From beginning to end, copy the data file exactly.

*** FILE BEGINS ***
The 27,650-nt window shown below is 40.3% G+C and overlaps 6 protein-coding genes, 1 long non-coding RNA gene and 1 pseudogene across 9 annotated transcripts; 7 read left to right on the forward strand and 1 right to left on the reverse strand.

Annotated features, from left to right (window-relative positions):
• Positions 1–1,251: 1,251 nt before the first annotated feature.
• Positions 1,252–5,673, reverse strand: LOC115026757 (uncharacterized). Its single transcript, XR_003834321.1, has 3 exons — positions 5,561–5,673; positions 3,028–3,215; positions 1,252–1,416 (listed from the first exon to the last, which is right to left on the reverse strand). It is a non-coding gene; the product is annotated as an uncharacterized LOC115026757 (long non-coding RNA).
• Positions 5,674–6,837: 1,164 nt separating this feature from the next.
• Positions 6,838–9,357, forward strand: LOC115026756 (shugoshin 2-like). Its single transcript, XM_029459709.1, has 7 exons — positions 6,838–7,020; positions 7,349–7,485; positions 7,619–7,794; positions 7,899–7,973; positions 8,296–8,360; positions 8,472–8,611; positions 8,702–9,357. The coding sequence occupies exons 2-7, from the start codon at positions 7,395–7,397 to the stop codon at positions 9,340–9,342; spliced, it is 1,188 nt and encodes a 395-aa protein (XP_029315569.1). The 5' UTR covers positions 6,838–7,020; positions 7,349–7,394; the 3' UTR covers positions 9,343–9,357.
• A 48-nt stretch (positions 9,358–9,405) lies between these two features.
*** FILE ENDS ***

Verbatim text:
The 27,650-nt window shown below is 40.3% G+C and overlaps 6 protein-coding genes, 1 long non-coding RNA gene and 1 pseudogene across 9 annotated transcripts; 7 read left to right on the forward strand and 1 right to left on the reverse strand.

Annotated features, from left to right (window-relative positions):
• Positions 1–1,251: 1,251 nt before the first annotated feature.
• Positions 1,252–5,673, reverse strand: LOC115026757 (uncharacterized). Its single transcript, XR_003834321.1, has 3 exons — positions 5,561–5,673; positions 3,028–3,215; positions 1,252–1,416 (listed from the first exon to the last, which is right to left on the reverse strand). It is a non-coding gene; the product is annotated as an uncharacterized LOC115026757 (long non-coding RNA).
• Positions 5,674–6,837: 1,164 nt separating this feature from the next.
• Positions 6,838–9,357, forward strand: LOC115026756 (shugoshin 2-like). Its single transcript, XM_029459709.1, has 7 exons — positions 6,838–7,020; positions 7,349–7,485; positions 7,619–7,794; positions 7,899–7,973; positions 8,296–8,360; positions 8,472–8,611; positions 8,702–9,357. The coding sequence occupies exons 2-7, from the start codon at positions 7,395–7,397 to the stop codon at positions 9,340–9,342; spliced, it is 1,188 nt and encodes a 395-aa protein (XP_029315569.1). The 5' UTR covers positions 6,838–7,020; positions 7,349–7,394; the 3' UTR covers positions 9,343–9,357.
• A 48-nt stretch (positions 9,358–9,405) lies between these two features.